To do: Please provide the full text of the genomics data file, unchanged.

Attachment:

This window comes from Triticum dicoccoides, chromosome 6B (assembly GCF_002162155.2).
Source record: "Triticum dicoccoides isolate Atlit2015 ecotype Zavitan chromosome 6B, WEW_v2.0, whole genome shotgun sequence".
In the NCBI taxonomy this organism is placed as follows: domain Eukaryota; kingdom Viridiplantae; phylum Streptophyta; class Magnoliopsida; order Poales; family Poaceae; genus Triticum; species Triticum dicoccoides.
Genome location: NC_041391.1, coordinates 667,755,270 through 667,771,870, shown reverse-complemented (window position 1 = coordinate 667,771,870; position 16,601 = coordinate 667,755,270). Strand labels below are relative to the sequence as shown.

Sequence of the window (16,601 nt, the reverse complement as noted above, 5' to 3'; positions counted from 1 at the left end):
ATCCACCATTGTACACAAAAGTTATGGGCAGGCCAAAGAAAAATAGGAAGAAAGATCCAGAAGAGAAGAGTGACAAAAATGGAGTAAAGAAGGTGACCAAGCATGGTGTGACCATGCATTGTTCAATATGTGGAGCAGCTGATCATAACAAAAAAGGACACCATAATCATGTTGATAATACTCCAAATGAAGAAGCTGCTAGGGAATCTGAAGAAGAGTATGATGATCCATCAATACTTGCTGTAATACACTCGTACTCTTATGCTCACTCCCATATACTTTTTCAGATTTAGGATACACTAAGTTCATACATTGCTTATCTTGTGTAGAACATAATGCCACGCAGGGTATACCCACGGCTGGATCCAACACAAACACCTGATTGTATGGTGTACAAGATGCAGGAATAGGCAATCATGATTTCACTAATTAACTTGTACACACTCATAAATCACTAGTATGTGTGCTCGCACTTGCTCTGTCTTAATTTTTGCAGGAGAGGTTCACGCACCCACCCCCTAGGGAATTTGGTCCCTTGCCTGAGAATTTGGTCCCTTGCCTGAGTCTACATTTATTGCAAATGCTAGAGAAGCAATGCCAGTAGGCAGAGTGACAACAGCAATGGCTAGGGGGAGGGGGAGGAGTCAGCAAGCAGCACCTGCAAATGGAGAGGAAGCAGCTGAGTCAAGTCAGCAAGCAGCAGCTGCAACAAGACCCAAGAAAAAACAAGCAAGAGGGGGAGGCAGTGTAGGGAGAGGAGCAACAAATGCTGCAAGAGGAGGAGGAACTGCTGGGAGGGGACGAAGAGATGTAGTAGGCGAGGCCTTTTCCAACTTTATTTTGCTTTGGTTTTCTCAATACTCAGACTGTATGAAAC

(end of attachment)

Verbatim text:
This window comes from Triticum dicoccoides, chromosome 6B (assembly GCF_002162155.2).
Source record: "Triticum dicoccoides isolate Atlit2015 ecotype Zavitan chromosome 6B, WEW_v2.0, whole genome shotgun sequence".
In the NCBI taxonomy this organism is placed as follows: domain Eukaryota; kingdom Viridiplantae; phylum Streptophyta; class Magnoliopsida; order Poales; family Poaceae; genus Triticum; species Triticum dicoccoides.
Genome location: NC_041391.1, coordinates 667,755,270 through 667,771,870, shown reverse-complemented (window position 1 = coordinate 667,771,870; position 16,601 = coordinate 667,755,270). Strand labels below are relative to the sequence as shown.

Sequence of the window (16,601 nt, the reverse complement as noted above, 5' to 3'; positions counted from 1 at the left end):
ATCCACCATTGTACACAAAAGTTATGGGCAGGCCAAAGAAAAATAGGAAGAAAGATCCAGAAGAGAAGAGTGACAAAAATGGAGTAAAGAAGGTGACCAAGCATGGTGTGACCATGCATTGTTCAATATGTGGAGCAGCTGATCATAACAAAAAAGGACACCATAATCATGTTGATAATACTCCAAATGAAGAAGCTGCTAGGGAATCTGAAGAAGAGTATGATGATCCATCAATACTTGCTGTAATACACTCGTACTCTTATGCTCACTCCCATATACTTTTTCAGATTTAGGATACACTAAGTTCATACATTGCTTATCTTGTGTAGAACATAATGCCACGCAGGGTATACCCACGGCTGGATCCAACACAAACACCTGATTGTATGGTGTACAAGATGCAGGAATAGGCAATCATGATTTCACTAATTAACTTGTACACACTCATAAATCACTAGTATGTGTGCTCGCACTTGCTCTGTCTTAATTTTTGCAGGAGAGGTTCACGCACCCACCCCCTAGGGAATTTGGTCCCTTGCCTGAGAATTTGGTCCCTTGCCTGAGTCTACATTTATTGCAAATGCTAGAGAAGCAATGCCAGTAGGCAGAGTGACAACAGCAATGGCTAGGGGGAGGGGGAGGAGTCAGCAAGCAGCACCTGCAAATGGAGAGGAAGCAGCTGAGTCAAGTCAGCAAGCAGCAGCTGCAACAAGACCCAAGAAAAAACAAGCAAGAGGGGGAGGCAGTGTAGGGAGAGGAGCAACAAATGCTGCAAGAGGAGGAGGAACTGCTGGGAGGGGACGAAGAGATGTAGTAGGCGAGGCCTTTTCCAACTTTATTTTGCTTTGGTTTTCTCAATACTCAGACTGTATGAAAC